Patient Information

Second Trimester

The second trimester is approximately week 13 to week 27 inclusive. In this period hopefully some of the morning sickness nausea and vomiting are subsiding and in general you are feeling a little better. It is also very likely at some point in this time that you will start to feel some movements from your baby. On the other hand, you may also start to notice an increase in aches and abdominal pains. We will be meeting with you approximately every four weeks and guiding you through the recommended tests and scans as well as answering any questions you may have.


A happy married couple is holding in their hands a snapshot of an ultrasonic study of the baby. Husband hugs a beautiful adult pregnant wife. Second trimester.

Summary: Feeling your unborn baby move for the first time is a tremendously exciting time. But when you feel those first movements will vary between mothers and between pregnancies.

Fetal movements are exciting and are a great source of reassurance that "everything is progressing". But when you feel those first movements will vary. In general most women feel the first movements of their unborn baby between week 16 and week 25. The sensation (particularly early on) can be hard to describe but is commonly described as flutters, butterflies or nervous twitches. First time mothers may not feel anything until much closer to week 25, whereas in subsequent pregnancies movement may be felt closer to week 16. At this time the movements will be infrequent, every now and then - but they will get stronger and more frequent as the pregnancy progresses. The RCOG have produced a brochure on Your baby’s movements in pregnancy.

Summary: Sleep on your side. Don't be concerned if you wake up and find yourself on your back, just roll to your side and go back to sleep.

As your belly grows and your breasts get more tender you may find your normal sleeping position becomes quite uncomfortable. In addition, sleeping on your back while pregnant can cause a decrease in blood flow around your body so we strongly recommend you sleep on your side (most commonly with one or both knees bent). It doesn't matter which side you sleep on. You may find a body pillow helps with attaining a comfortable position to get some rest.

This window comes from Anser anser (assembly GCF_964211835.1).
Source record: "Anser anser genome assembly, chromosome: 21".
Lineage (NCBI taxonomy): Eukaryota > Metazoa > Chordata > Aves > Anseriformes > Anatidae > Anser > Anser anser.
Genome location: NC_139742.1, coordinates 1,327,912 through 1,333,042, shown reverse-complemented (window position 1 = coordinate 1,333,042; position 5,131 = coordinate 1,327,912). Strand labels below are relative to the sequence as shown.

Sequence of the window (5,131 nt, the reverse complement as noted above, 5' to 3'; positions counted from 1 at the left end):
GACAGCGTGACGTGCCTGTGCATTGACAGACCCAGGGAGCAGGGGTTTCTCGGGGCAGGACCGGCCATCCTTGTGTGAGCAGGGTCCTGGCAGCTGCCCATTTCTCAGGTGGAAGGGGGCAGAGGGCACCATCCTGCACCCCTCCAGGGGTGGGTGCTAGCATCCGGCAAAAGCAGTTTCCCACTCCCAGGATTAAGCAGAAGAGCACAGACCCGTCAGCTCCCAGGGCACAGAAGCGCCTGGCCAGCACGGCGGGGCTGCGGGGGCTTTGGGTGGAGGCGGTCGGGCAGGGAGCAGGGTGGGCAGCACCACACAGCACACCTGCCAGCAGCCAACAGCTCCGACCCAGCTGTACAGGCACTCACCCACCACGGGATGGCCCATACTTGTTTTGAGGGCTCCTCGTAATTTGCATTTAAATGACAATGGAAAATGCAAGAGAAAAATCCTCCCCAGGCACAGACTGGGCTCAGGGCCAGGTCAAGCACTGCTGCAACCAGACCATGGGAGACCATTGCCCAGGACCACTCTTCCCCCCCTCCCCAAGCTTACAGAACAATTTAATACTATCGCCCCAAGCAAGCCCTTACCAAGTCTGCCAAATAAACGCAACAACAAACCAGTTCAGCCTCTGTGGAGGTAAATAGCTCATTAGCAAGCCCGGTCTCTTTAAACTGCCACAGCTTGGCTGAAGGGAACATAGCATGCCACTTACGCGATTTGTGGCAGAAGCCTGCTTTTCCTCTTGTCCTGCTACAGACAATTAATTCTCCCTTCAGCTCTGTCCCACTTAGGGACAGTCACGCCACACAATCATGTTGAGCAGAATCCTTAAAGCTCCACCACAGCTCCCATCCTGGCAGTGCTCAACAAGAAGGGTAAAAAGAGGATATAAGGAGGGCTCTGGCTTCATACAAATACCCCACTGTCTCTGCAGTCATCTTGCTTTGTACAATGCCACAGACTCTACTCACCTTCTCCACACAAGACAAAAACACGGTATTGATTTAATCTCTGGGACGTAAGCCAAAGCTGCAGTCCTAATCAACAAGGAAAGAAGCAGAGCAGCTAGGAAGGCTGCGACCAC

Summary: 1.4% of births are twins and 0.03% of births are triplets or more. The most important thing is to be healthy.

The rate of twin births in Australia is approximately 1.4% and the rate of triplet or more births is around 0.03%. It is difficult to know what to cover in a short section like this - but for starters check out the The Australian Multiple Birth Association (AMBA). They are a not-for-profit organisation consisting of multiple birth families. There are different types of multiples (Fraternal or Identical) and once you have triplets or more you can have different combinations of both. The most important thing that you can do is to be healthy - eat healthy, lots of fluids and maintain light exercise routines. The risks associated with a multiple pregnancy do change a little and we will discuss the detail with you during consultations. Early intervention can help if there are concerns with the progress of a multiple pregnancy so we may recommend increased monitoring particularly in late pregnancy and you may deliver slightly earlier. Also, be aware that if you are planning to fly that many airlines have different terms and conditions associated with multiple pregnancies so please check the terms and conditions carefully before booking.

Summary: Between 3% and 8% of pregnant women develop gestational diabetes. We may recommend you are tested for gestational diabetes between 24 and 28 weeks.

Gestational diabetes occurs during pregnancy when your body cannot cope with the extra demand for insulin production resulting in high blood glucose levels and occurs in around 3% to 8% of pregnant women. Most women are diagnosed using a pathology test, which requires a blood sample to be taken before and after a glucose drink. These tests are usually performed between 24 and 28 weeks and involves taking a blood test after fasting overnight. Next you have a drink containing 75 grams of glucose and blood is taken to be tested one and two hours afterwards. Gestational diabetes is managed by monitoring blood glucose levels, adopting a healthy eating plan and performing regular physical activity.

Summary: Pelvic Pain is common but can be managed. Early diagnosis and treatment can relieve your pain.

The RCOG have a great brochure on Pelvic Girdle Pain. Pelvic Girdle Pain is usually caused by the Sacroiliac joints and the Symphysis pubis joint moving unevenly. While in some circumstances it can be quite painful it is not harmful to your baby. It can be treated and we may refer you to a physiotherapist to provide the right treatment for your circumstances.

Summary: If other concerns arise we will discuss the implications with you.

There are a small number of unlikely concerns that may arise at this stage of pregnancy. The RCOG have produced a number of brochures and we have included them here for reference even though they have a low likelihood of occurring. Please be aware however that this list is by no means exhaustive.